Proof of Citizenship: US citizens need only a current US passport valid for six months after your date of entry.
Fishing: Costa Rica is a fisherman’s dream, with snook (averaging 14 pounds), tarpon (averaging 80 pounds), red snapper, king mackerel, amberjack, yellowtail, deep-water tuna, Dorado, even sailfish, and marlin. Fly fishermen will enjoy catching bluegill and drum fish. There’s good bonefishing as well.
Staying Longer: We planned an extra four days after the tour in case there were areas we still wanted to see. It turned out that we spent those extra days taking it easy around the capital of San José, interviewing American retirees, getting massages, shopping, and generally just enjoying our little gem, the quaint, charming, artistic and historic downtown Hotel Don Carlos. $70 – $80 double room including breakfast. (1-866.675.9259) Ask Steve Constantine for Room 29.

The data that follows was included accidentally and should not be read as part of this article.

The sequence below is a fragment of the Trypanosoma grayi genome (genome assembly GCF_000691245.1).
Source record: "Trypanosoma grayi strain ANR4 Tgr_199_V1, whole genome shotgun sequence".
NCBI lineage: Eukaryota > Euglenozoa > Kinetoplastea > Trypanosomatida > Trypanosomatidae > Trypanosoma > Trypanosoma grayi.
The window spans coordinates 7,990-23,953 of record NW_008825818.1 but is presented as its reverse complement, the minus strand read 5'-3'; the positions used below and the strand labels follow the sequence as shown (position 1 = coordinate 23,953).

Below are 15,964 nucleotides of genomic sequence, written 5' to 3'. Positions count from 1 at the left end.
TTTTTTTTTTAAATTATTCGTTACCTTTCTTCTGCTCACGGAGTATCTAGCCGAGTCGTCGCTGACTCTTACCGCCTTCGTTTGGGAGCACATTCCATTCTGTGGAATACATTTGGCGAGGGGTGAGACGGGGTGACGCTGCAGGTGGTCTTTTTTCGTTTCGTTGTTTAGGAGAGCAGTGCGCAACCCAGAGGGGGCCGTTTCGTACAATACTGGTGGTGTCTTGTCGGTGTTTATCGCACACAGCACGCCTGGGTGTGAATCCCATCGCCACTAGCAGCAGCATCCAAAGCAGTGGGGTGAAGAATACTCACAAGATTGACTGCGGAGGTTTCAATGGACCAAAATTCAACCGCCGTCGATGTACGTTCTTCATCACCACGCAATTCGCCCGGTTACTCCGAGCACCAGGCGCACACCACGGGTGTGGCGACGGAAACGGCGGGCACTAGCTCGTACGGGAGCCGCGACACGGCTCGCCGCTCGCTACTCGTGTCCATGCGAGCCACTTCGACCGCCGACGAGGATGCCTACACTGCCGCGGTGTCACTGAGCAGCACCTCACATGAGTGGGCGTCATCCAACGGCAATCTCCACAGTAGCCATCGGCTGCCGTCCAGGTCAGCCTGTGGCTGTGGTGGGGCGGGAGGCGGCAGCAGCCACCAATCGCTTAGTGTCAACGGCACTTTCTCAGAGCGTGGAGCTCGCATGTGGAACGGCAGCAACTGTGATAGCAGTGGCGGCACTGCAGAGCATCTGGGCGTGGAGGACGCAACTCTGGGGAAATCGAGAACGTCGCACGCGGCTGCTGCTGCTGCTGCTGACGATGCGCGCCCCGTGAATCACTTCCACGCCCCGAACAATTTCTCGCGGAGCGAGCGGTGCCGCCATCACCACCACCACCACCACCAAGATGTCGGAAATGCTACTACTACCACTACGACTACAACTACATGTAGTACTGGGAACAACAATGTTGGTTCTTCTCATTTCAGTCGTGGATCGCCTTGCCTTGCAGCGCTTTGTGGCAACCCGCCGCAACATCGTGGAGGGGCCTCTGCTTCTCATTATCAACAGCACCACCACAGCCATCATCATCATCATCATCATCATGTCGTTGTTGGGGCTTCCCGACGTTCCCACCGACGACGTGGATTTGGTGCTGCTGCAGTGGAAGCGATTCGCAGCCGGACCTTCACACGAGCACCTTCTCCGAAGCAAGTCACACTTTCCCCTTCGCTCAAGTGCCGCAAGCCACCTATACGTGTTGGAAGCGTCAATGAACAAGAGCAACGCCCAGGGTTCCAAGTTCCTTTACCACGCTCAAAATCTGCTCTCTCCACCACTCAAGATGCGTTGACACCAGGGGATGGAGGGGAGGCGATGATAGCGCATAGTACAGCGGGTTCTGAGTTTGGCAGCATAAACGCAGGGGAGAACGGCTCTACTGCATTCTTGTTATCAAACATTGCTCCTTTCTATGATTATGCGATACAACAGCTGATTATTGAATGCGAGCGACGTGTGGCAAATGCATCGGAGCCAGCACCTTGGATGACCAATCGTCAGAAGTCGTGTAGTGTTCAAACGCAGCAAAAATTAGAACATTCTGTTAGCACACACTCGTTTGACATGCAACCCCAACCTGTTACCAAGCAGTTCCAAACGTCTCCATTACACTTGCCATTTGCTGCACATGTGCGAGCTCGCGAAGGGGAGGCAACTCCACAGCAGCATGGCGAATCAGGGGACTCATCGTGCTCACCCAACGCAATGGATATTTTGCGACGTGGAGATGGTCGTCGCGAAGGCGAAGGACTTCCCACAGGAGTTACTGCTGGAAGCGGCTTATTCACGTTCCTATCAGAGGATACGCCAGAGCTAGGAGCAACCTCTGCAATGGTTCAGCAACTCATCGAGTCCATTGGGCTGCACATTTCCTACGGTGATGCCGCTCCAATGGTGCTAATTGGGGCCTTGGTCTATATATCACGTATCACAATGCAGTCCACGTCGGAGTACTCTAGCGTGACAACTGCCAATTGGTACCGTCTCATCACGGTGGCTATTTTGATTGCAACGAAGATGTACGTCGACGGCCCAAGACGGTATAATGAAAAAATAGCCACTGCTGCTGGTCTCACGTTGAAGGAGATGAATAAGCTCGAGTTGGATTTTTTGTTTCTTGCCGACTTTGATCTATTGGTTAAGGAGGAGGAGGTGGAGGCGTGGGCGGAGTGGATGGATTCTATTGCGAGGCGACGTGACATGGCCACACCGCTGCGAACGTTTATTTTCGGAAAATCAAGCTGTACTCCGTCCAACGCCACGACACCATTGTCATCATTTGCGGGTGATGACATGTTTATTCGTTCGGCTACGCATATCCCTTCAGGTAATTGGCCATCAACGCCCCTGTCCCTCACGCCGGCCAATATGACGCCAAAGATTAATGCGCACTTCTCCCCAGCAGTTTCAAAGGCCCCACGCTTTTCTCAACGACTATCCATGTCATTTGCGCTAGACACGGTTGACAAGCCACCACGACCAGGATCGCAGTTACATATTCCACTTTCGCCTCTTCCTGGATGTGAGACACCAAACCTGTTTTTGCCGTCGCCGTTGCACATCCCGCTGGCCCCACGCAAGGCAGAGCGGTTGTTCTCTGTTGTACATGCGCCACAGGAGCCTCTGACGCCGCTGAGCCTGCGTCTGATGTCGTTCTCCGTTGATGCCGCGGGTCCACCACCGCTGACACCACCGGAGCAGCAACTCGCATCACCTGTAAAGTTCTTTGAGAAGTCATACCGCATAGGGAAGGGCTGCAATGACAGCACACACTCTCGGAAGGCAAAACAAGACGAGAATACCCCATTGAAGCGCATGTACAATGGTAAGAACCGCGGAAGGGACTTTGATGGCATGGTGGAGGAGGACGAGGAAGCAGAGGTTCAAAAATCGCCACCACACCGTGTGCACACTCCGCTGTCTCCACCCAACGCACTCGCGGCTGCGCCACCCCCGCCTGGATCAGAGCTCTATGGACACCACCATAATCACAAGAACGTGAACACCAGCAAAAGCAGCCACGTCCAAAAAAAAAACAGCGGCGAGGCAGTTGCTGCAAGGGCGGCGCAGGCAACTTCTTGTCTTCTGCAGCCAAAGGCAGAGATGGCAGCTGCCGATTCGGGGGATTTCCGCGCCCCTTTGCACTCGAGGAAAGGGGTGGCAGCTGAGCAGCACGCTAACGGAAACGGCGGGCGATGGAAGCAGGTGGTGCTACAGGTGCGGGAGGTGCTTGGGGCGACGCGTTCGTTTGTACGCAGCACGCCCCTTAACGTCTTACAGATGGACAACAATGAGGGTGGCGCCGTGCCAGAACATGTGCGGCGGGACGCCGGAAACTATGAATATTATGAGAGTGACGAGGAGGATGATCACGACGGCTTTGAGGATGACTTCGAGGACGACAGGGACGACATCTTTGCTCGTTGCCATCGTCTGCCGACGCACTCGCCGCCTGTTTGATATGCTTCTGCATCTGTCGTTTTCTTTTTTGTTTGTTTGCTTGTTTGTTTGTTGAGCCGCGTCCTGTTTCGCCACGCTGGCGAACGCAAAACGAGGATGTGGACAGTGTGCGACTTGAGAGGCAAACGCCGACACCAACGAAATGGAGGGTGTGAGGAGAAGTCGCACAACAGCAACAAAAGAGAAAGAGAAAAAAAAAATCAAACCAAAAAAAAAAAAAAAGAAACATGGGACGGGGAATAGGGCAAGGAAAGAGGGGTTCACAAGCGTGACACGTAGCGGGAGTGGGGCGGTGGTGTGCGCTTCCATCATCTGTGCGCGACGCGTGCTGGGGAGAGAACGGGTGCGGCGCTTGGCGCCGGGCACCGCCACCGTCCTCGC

Resources: Costa Rica Tourism Board (1-866.267.8274). Toyota Rent A Car, San José, and Liberia airports. Approximately $400 a week for a 4×4, automatic or manual. (011-506.258.5797) Holbrook Travel. Located in Gainesville, FL, these folks are the official operators of Elderhostel; they own Selva Verde Lodge in the rainforest and are leading authorities on all things Costa Rican. Explore Costa Rica. These folks are excellent in-country tour operators. They can arrange airport transfers, dinners on top of the mountains overlooking San Jose (with accompanying Fralmeco dancers!) and customized tours and transportation all over Costa Rica.